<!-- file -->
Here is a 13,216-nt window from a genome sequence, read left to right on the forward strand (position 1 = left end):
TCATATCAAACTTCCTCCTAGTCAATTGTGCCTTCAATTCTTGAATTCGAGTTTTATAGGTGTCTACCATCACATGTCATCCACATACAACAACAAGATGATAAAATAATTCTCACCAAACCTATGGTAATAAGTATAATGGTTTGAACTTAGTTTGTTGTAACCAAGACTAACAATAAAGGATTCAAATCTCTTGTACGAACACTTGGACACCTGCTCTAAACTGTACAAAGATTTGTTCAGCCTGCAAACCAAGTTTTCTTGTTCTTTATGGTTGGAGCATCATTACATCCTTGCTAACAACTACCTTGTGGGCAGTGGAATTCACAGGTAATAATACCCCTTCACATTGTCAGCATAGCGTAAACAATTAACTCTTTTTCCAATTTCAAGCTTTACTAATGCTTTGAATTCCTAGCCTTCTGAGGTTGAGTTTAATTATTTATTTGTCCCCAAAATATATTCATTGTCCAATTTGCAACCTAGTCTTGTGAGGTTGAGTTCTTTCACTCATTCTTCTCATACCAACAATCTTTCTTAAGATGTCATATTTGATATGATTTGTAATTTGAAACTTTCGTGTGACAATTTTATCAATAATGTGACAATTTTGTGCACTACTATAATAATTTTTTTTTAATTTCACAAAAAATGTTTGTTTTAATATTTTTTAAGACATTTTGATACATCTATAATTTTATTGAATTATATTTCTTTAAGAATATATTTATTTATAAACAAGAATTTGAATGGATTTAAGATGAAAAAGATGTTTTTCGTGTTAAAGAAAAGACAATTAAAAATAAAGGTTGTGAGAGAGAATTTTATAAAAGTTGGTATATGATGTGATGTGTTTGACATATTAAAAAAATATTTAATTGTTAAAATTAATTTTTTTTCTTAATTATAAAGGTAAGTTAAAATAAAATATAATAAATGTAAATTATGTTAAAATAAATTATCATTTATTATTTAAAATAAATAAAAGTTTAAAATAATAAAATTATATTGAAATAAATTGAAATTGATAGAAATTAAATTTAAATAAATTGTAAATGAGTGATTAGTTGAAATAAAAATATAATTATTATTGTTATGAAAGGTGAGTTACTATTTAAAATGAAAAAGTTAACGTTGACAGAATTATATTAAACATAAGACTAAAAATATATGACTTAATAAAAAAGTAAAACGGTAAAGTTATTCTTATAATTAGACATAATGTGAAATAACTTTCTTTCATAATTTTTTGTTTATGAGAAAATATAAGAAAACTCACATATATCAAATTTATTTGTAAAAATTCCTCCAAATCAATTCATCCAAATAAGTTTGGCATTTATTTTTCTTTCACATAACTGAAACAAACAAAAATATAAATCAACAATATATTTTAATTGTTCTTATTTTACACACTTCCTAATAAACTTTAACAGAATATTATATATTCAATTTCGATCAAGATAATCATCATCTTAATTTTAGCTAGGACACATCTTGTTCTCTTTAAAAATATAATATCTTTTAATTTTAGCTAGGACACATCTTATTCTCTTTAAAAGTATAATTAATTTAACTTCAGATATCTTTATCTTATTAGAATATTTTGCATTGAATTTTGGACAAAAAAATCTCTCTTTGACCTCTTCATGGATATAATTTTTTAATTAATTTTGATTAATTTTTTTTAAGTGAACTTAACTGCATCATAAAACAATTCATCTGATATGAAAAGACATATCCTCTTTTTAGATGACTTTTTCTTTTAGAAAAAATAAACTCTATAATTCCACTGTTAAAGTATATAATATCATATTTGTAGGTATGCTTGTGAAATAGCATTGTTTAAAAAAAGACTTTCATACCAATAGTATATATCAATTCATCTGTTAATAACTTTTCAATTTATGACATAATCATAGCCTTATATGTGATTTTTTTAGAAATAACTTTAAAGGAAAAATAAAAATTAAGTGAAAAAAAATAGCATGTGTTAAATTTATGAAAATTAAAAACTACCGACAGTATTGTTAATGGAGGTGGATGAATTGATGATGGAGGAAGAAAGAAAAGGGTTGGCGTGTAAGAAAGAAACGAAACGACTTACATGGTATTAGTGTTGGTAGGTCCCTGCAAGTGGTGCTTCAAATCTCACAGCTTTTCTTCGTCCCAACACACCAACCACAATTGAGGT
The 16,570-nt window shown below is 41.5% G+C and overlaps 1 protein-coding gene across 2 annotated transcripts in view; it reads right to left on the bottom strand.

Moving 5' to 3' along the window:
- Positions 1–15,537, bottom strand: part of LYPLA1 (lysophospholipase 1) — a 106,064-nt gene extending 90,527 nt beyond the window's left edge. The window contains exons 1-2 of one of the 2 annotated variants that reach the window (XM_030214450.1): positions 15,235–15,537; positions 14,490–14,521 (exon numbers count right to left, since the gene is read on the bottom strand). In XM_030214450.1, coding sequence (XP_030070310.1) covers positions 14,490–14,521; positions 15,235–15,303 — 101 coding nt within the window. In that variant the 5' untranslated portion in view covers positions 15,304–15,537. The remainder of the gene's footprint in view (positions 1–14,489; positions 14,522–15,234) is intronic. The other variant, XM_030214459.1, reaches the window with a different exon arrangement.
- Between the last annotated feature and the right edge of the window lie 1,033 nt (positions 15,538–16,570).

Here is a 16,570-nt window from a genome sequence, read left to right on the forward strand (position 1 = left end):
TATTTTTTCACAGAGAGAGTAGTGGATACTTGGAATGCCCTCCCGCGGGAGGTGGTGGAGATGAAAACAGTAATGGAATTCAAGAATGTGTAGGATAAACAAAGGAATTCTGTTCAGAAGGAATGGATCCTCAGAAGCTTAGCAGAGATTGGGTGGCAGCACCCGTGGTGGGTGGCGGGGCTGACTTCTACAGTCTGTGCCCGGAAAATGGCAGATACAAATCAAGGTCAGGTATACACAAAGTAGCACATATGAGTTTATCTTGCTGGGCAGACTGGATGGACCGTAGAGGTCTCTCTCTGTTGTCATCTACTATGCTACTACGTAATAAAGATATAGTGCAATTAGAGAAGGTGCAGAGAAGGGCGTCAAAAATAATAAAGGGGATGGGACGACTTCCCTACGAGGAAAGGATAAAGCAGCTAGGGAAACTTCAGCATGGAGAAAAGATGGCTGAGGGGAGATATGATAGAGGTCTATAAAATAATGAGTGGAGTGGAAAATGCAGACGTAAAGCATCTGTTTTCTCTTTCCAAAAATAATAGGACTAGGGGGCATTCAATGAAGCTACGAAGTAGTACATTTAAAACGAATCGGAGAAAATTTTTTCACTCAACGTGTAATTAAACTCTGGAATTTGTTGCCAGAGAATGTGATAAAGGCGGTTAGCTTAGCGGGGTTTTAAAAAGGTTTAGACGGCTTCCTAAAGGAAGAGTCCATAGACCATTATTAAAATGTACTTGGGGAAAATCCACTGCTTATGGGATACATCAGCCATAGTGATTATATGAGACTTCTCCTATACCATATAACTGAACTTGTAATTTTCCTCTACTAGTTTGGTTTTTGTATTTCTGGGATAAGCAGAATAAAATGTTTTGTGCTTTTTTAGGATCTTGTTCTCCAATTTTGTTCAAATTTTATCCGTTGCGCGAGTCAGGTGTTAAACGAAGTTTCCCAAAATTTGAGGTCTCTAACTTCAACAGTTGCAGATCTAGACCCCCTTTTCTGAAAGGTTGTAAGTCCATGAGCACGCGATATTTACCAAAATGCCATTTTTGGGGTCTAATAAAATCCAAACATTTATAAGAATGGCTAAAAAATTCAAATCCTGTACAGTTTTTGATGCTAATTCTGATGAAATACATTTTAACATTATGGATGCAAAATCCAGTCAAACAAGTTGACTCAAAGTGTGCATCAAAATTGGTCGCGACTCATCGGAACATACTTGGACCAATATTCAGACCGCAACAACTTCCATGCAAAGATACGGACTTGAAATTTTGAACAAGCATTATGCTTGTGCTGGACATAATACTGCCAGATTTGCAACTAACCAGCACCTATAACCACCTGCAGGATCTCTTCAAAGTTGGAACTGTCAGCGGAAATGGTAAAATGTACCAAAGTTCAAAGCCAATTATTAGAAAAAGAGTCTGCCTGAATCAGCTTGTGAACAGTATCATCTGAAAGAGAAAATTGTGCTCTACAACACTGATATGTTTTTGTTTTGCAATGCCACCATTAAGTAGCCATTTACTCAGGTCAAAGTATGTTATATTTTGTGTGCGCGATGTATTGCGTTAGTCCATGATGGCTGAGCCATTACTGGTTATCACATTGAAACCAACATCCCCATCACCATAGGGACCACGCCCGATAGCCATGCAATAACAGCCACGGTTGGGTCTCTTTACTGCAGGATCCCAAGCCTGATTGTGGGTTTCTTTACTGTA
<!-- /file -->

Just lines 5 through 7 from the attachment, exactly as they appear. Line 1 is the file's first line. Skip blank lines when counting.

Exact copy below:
- Positions 1–15,537, bottom strand: part of LYPLA1 (lysophospholipase 1) — a 106,064-nt gene extending 90,527 nt beyond the window's left edge. The window contains exons 1-2 of one of the 2 annotated variants that reach the window (XM_030214450.1): positions 15,235–15,537; positions 14,490–14,521 (exon numbers count right to left, since the gene is read on the bottom strand). In XM_030214450.1, coding sequence (XP_030070310.1) covers positions 14,490–14,521; positions 15,235–15,303 — 101 coding nt within the window. In that variant the 5' untranslated portion in view covers positions 15,304–15,537. The remainder of the gene's footprint in view (positions 1–14,489; positions 14,522–15,234) is intronic. The other variant, XM_030214459.1, reaches the window with a different exon arrangement.
- Between the last annotated feature and the right edge of the window lie 1,033 nt (positions 15,538–16,570).

Here is a 16,570-nt window from a genome sequence, read left to right on the forward strand (position 1 = left end):